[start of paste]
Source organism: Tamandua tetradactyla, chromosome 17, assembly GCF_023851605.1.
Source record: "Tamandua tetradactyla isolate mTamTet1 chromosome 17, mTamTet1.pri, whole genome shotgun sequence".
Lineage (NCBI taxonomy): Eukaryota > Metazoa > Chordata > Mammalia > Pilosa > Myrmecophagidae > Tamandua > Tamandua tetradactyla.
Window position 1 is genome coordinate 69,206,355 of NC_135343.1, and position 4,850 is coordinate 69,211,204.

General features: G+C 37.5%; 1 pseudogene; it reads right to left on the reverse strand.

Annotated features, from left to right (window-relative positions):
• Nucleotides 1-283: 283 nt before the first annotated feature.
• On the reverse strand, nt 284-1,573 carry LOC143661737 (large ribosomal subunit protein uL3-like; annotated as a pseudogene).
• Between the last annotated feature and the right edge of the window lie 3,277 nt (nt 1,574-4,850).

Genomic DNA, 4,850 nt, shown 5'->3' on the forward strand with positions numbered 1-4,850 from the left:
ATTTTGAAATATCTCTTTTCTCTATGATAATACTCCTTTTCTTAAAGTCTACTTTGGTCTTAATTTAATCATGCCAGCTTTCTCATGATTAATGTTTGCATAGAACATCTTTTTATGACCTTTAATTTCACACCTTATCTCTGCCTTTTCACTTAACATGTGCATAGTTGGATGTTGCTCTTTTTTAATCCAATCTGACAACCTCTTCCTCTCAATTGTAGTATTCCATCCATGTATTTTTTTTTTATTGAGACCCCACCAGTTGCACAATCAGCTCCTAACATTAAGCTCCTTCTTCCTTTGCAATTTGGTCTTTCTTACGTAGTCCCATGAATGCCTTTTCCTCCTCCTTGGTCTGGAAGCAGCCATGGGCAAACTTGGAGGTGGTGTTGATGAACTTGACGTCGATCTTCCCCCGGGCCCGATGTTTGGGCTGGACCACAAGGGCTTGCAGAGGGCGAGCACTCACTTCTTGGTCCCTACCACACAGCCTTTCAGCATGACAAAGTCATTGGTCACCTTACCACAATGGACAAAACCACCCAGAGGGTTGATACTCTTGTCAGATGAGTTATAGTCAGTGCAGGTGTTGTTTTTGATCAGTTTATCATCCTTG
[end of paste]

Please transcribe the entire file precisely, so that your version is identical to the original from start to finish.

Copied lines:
Source organism: Tamandua tetradactyla, chromosome 17, assembly GCF_023851605.1.
Source record: "Tamandua tetradactyla isolate mTamTet1 chromosome 17, mTamTet1.pri, whole genome shotgun sequence".
Lineage (NCBI taxonomy): Eukaryota > Metazoa > Chordata > Mammalia > Pilosa > Myrmecophagidae > Tamandua > Tamandua tetradactyla.
Window position 1 is genome coordinate 69,206,355 of NC_135343.1, and position 4,850 is coordinate 69,211,204.

General features: G+C 37.5%; 1 pseudogene; it reads right to left on the reverse strand.

Annotated features, from left to right (window-relative positions):
• Nucleotides 1-283: 283 nt before the first annotated feature.
• On the reverse strand, nt 284-1,573 carry LOC143661737 (large ribosomal subunit protein uL3-like; annotated as a pseudogene).
• Between the last annotated feature and the right edge of the window lie 3,277 nt (nt 1,574-4,850).

Genomic DNA, 4,850 nt, shown 5'->3' on the forward strand with positions numbered 1-4,850 from the left:
ATTTTGAAATATCTCTTTTCTCTATGATAATACTCCTTTTCTTAAAGTCTACTTTGGTCTTAATTTAATCATGCCAGCTTTCTCATGATTAATGTTTGCATAGAACATCTTTTTATGACCTTTAATTTCACACCTTATCTCTGCCTTTTCACTTAACATGTGCATAGTTGGATGTTGCTCTTTTTTAATCCAATCTGACAACCTCTTCCTCTCAATTGTAGTATTCCATCCATGTATTTTTTTTTTATTGAGACCCCACCAGTTGCACAATCAGCTCCTAACATTAAGCTCCTTCTTCCTTTGCAATTTGGTCTTTCTTACGTAGTCCCATGAATGCCTTTTCCTCCTCCTTGGTCTGGAAGCAGCCATGGGCAAACTTGGAGGTGGTGTTGATGAACTTGACGTCGATCTTCCCCCGGGCCCGATGTTTGGGCTGGACCACAAGGGCTTGCAGAGGGCGAGCACTCACTTCTTGGTCCCTACCACACAGCCTTTCAGCATGACAAAGTCATTGGTCACCTTACCACAATGGACAAAACCACCCAGAGGGTTGATACTCTTGTCAGATGAGTTATAGTCAGTGCAGGTGTTGTTTTTGATCAGTTTATCATCCTTG